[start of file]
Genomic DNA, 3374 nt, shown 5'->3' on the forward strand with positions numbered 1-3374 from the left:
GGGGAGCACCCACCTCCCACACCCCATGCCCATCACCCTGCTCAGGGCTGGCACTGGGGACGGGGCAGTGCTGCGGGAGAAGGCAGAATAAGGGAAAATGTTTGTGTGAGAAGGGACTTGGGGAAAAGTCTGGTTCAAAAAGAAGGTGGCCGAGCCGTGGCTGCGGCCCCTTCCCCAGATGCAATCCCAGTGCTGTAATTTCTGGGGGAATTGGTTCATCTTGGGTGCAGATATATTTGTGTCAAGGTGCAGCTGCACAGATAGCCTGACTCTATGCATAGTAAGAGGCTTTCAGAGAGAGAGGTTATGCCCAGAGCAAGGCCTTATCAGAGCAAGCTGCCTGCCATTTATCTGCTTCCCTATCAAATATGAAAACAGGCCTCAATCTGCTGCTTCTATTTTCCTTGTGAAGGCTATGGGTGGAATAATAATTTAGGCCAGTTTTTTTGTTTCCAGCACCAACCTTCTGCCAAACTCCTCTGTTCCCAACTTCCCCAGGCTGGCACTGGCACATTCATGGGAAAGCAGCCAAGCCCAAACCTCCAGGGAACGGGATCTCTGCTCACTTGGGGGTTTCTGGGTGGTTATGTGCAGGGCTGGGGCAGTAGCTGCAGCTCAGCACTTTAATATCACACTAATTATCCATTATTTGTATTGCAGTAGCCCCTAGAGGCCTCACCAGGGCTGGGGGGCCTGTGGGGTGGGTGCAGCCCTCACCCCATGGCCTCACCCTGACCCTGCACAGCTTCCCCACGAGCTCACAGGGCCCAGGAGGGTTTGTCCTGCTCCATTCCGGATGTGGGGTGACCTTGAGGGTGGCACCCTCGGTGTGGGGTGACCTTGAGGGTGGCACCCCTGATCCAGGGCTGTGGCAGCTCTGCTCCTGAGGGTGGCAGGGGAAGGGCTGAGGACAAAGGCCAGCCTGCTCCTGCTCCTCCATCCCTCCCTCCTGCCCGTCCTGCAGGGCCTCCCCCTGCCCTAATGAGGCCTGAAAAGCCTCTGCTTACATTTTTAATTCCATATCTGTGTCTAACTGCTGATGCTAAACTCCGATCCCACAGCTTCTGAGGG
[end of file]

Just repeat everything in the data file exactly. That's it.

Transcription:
Genomic DNA, 3374 nt, shown 5'->3' on the forward strand with positions numbered 1-3374 from the left:
GGGGAGCACCCACCTCCCACACCCCATGCCCATCACCCTGCTCAGGGCTGGCACTGGGGACGGGGCAGTGCTGCGGGAGAAGGCAGAATAAGGGAAAATGTTTGTGTGAGAAGGGACTTGGGGAAAAGTCTGGTTCAAAAAGAAGGTGGCCGAGCCGTGGCTGCGGCCCCTTCCCCAGATGCAATCCCAGTGCTGTAATTTCTGGGGGAATTGGTTCATCTTGGGTGCAGATATATTTGTGTCAAGGTGCAGCTGCACAGATAGCCTGACTCTATGCATAGTAAGAGGCTTTCAGAGAGAGAGGTTATGCCCAGAGCAAGGCCTTATCAGAGCAAGCTGCCTGCCATTTATCTGCTTCCCTATCAAATATGAAAACAGGCCTCAATCTGCTGCTTCTATTTTCCTTGTGAAGGCTATGGGTGGAATAATAATTTAGGCCAGTTTTTTTGTTTCCAGCACCAACCTTCTGCCAAACTCCTCTGTTCCCAACTTCCCCAGGCTGGCACTGGCACATTCATGGGAAAGCAGCCAAGCCCAAACCTCCAGGGAACGGGATCTCTGCTCACTTGGGGGTTTCTGGGTGGTTATGTGCAGGGCTGGGGCAGTAGCTGCAGCTCAGCACTTTAATATCACACTAATTATCCATTATTTGTATTGCAGTAGCCCCTAGAGGCCTCACCAGGGCTGGGGGGCCTGTGGGGTGGGTGCAGCCCTCACCCCATGGCCTCACCCTGACCCTGCACAGCTTCCCCACGAGCTCACAGGGCCCAGGAGGGTTTGTCCTGCTCCATTCCGGATGTGGGGTGACCTTGAGGGTGGCACCCTCGGTGTGGGGTGACCTTGAGGGTGGCACCCCTGATCCAGGGCTGTGGCAGCTCTGCTCCTGAGGGTGGCAGGGGAAGGGCTGAGGACAAAGGCCAGCCTGCTCCTGCTCCTCCATCCCTCCCTCCTGCCCGTCCTGCAGGGCCTCCCCCTGCCCTAATGAGGCCTGAAAAGCCTCTGCTTACATTTTTAATTCCATATCTGTGTCTAACTGCTGATGCTAAACTCCGATCCCACAGCTTCTGAGGG